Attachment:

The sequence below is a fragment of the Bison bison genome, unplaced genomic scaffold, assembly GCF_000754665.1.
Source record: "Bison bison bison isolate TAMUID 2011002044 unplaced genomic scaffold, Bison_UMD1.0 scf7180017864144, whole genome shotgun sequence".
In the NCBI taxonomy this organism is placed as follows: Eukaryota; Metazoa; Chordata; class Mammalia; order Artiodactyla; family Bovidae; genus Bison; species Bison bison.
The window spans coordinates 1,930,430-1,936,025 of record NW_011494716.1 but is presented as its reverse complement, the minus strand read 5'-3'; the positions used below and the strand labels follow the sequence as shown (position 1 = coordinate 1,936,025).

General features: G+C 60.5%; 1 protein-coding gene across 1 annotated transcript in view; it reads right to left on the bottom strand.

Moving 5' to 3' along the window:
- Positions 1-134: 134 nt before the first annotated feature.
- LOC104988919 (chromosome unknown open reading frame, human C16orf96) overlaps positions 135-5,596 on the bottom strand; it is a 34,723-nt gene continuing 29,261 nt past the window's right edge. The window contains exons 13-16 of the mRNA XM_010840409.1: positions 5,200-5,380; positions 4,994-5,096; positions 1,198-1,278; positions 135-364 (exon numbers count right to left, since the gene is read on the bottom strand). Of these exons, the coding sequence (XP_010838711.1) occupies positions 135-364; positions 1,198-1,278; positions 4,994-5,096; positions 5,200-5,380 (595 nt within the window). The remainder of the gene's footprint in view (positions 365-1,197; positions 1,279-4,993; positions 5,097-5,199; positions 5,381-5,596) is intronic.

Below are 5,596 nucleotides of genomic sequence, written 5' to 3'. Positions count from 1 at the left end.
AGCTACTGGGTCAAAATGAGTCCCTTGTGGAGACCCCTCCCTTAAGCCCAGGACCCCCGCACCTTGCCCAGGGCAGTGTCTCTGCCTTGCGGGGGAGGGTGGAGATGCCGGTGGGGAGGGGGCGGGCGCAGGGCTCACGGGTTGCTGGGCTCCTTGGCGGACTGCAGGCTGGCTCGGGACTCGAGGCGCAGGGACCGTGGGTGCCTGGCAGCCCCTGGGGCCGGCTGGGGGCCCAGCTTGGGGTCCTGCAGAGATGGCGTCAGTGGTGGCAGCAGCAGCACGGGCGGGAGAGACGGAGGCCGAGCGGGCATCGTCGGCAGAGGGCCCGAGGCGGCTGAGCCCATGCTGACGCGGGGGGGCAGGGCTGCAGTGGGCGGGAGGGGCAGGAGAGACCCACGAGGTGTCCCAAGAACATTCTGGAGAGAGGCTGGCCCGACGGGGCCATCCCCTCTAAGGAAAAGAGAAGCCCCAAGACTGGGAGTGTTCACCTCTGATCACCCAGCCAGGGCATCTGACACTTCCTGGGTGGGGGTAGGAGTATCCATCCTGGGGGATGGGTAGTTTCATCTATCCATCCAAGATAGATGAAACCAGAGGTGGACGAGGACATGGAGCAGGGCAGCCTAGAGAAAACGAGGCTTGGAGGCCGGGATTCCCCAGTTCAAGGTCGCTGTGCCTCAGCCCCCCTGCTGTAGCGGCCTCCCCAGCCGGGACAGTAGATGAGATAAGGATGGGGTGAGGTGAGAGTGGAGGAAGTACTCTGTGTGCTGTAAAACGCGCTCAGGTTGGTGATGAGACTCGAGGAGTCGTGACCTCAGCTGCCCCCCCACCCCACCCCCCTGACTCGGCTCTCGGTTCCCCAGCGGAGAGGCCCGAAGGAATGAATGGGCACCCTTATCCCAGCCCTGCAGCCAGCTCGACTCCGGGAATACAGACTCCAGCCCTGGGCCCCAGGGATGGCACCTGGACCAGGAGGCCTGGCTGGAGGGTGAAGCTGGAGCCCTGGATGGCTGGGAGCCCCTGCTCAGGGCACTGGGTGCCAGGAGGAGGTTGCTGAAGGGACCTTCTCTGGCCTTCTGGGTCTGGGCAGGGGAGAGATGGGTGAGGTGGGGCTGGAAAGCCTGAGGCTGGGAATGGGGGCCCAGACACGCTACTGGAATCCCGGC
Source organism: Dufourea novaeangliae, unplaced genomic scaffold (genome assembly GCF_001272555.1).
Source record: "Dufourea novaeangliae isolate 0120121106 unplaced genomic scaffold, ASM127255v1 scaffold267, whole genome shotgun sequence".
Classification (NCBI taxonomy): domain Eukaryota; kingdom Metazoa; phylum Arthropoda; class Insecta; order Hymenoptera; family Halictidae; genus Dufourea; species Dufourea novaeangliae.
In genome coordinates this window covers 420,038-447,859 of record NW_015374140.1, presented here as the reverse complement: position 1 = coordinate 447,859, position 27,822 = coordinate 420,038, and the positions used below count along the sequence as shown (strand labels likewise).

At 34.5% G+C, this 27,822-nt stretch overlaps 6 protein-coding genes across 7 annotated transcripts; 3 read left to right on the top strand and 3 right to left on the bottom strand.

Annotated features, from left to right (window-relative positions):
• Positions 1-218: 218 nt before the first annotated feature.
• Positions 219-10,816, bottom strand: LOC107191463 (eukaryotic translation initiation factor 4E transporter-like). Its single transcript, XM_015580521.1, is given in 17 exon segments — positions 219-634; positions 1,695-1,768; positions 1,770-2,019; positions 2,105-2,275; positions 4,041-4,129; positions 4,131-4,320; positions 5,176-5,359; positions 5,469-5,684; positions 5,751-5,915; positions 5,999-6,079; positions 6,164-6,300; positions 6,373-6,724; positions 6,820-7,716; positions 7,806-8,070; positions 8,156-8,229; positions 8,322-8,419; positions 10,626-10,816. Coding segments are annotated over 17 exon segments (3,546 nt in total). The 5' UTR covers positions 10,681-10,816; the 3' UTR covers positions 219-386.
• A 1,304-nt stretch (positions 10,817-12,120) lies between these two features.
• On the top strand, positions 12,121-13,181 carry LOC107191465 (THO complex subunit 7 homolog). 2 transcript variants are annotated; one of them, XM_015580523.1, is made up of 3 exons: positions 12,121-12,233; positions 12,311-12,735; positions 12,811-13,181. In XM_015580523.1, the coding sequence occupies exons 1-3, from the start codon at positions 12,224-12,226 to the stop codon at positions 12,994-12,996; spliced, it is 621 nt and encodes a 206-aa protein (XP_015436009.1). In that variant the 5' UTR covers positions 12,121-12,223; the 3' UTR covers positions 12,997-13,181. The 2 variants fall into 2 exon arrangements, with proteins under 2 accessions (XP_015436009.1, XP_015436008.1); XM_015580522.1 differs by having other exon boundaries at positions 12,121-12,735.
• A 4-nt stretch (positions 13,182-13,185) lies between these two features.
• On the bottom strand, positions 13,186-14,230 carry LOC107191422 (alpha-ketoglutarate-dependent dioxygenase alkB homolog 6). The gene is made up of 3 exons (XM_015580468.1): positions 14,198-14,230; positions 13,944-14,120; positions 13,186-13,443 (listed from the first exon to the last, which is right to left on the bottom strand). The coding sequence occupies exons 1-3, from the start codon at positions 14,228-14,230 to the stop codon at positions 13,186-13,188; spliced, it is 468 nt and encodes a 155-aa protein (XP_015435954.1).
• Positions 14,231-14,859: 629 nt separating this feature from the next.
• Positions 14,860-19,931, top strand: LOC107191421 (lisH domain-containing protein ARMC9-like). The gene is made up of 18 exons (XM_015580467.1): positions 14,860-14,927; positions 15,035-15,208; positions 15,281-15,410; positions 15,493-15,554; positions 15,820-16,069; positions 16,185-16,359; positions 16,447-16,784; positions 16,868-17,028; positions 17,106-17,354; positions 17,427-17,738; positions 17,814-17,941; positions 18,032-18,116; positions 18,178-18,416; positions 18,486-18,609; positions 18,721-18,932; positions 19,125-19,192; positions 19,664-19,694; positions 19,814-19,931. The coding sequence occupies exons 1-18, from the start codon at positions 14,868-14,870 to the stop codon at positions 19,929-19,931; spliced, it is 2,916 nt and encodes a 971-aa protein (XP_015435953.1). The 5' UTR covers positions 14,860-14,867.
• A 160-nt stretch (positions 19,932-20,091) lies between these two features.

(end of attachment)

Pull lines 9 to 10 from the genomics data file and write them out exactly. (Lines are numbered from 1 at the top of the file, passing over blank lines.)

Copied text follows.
Below are 5,596 nucleotides of genomic sequence, written 5' to 3'. Positions count from 1 at the left end.
AGCTACTGGGTCAAAATGAGTCCCTTGTGGAGACCCCTCCCTTAAGCCCAGGACCCCCGCACCTTGCCCAGGGCAGTGTCTCTGCCTTGCGGGGGAGGGTGGAGATGCCGGTGGGGAGGGGGCGGGCGCAGGGCTCACGGGTTGCTGGGCTCCTTGGCGGACTGCAGGCTGGCTCGGGACTCGAGGCGCAGGGACCGTGGGTGCCTGGCAGCCCCTGGGGCCGGCTGGGGGCCCAGCTTGGGGTCCTGCAGAGATGGCGTCAGTGGTGGCAGCAGCAGCACGGGCGGGAGAGACGGAGGCCGAGCGGGCATCGTCGGCAGAGGGCCCGAGGCGGCTGAGCCCATGCTGACGCGGGGGGGCAGGGCTGCAGTGGGCGGGAGGGGCAGGAGAGACCCACGAGGTGTCCCAAGAACATTCTGGAGAGAGGCTGGCCCGACGGGGCCATCCCCTCTAAGGAAAAGAGAAGCCCCAAGACTGGGAGTGTTCACCTCTGATCACCCAGCCAGGGCATCTGACACTTCCTGGGTGGGGGTAGGAGTATCCATCCTGGGGGATGGGTAGTTTCATCTATCCATCCAAGATAGATGAAACCAGAGGTGGACGAGGACATGGAGCAGGGCAGCCTAGAGAAAACGAGGCTTGGAGGCCGGGATTCCCCAGTTCAAGGTCGCTGTGCCTCAGCCCCCCTGCTGTAGCGGCCTCCCCAGCCGGGACAGTAGATGAGATAAGGATGGGGTGAGGTGAGAGTGGAGGAAGTACTCTGTGTGCTGTAAAACGCGCTCAGGTTGGTGATGAGACTCGAGGAGTCGTGACCTCAGCTGCCCCCCCACCCCACCCCCCTGACTCGGCTCTCGGTTCCCCAGCGGAGAGGCCCGAAGGAATGAATGGGCACCCTTATCCCAGCCCTGCAGCCAGCTCGACTCCGGGAATACAGACTCCAGCCCTGGGCCCCAGGGATGGCACCTGGACCAGGAGGCCTGGCTGGAGGGTGAAGCTGGAGCCCTGGATGGCTGGGAGCCCCTGCTCAGGGCACTGGGTGCCAGGAGGAGGTTGCTGAAGGGACCTTCTCTGGCCTTCTGGGTCTGGGCAGGGGAGAGATGGGTGAGGTGGGGCTGGAAAGCCTGAGGCTGGGAATGGGGGCCCAGACACGCTACTGGAATCCCGGC